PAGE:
“We were looking for the equivalent in crushing equipment and from what we were able to find out, Thompson Equipment was the company that we should be doing business with,” said Edmunds.

“Once we find a supplier who properly supports our equipment, we use them nearly exclusively,” he said. “For instance, we have nearly 30 trucks that we have purchased from Manchester Mack in Manchester, NH.”

At Cold Brook Gravel’s Boscawen NH, facility, the primary crusher used is a Pioneer 30- by 42-in. ( 76 by 106.7 cm) jaw plant with a vibrating feeder and a Master Mag magnet.

This unit is powered by a Cummins diesel and accepts 2-ft. (.6 m) minus stone.

The secondary crusher is a JCI LS1200 cone plant. This unit is fed 2-in. (5.1 cm) minus stone and produces .75 in. (1.9 cm) stone (crushed gravel), as well as 1.5-in. (1.3 cm) stone.

A JCI K300 closed-circuit cone plant is used as a tertiary crusher. This unit is fed 3-in. (7.6 cm) minus material and it produces .5-in. stone, .375 in. (.9 cm) stone and stone dust.

All conveyors on all of the crushers are Kolberg and were purchased from Thompson Equipment.

According to Doug Woodward, quarry superintendent of Cold Brook Gravel, “The operation is currently producing about 300,000 tons of aggregate per year and those numbers increase every year.

“It’s a 365-acre quarry that is producing from some of the hardest stone in New Hampshire, and New Hampshire is world famous for the hardness of its rock,” said Woodward.

Maine Drilling and Blasting is responsible for all of the drilling and blasting at the Cold Brook Gravel plant.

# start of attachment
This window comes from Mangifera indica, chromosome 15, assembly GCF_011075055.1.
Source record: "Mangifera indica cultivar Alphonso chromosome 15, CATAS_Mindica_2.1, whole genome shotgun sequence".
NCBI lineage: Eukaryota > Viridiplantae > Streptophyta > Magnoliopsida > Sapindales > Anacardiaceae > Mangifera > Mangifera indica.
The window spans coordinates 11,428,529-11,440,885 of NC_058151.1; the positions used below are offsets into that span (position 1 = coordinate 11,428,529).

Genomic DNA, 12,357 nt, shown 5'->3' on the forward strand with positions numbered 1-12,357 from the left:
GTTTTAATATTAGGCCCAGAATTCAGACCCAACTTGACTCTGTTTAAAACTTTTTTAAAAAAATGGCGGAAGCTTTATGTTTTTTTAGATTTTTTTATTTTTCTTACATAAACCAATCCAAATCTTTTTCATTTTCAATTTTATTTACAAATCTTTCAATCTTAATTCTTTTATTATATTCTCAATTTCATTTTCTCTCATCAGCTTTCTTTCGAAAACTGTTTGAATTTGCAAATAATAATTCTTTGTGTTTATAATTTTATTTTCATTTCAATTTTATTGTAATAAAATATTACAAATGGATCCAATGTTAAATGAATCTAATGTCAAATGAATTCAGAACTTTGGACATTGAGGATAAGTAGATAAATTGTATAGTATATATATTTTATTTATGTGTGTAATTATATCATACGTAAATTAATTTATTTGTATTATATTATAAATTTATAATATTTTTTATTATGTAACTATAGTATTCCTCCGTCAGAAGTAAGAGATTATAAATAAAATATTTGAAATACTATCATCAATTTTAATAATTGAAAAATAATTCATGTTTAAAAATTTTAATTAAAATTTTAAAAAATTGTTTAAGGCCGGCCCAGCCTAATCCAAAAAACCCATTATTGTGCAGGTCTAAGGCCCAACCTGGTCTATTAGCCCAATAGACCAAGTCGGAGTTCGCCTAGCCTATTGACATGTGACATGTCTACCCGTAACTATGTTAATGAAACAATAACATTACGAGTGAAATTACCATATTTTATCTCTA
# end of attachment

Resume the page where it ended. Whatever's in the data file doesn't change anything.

“We purchased JCI, Kolberg and Pioneer equipment because it was a good investment for our money,” said Woodward. “We have had great parts and service support from Thompson Equipment throughout the entire process.

“Previous to operating this plant, I have had a good relationship with Bob Olivadoti [of Thompson Equipment] and we knew by reputation that their support for parts and service would be strong,” he said.

Woodward enjoys one particular feature of the JCI cone crushers. The quick cone allows him to change production product size in mere seconds.

“The JCI equipment is American made and has a great reputation for years of uninterrupted service,” he said.

According to Woodward, Cold Brook Gravel puts a tremendous amount of emphasis on equipment and grounds maintenance.

“Every one of our trucks are housed every night and the difference really shows,” he said. “Our trucks look better and last longer than nearly anyone else’s around here and we use the same sort of extreme maintenance program with our crushers.”

Woodward ensures that the plants are completely serviced every 250 hours of operation.

“Our plant is located close to a residential area and that is one of the reasons the facility is kept in such pristine condition,” he said. “We want to be good neighbors.”

Cold Brook Gravel also wants to be good to its customers.

“We keep the pit open year round for our customers,” said Woodward. “Production in our pits starts around April 1 and will continue on depending on weather conditions in December.”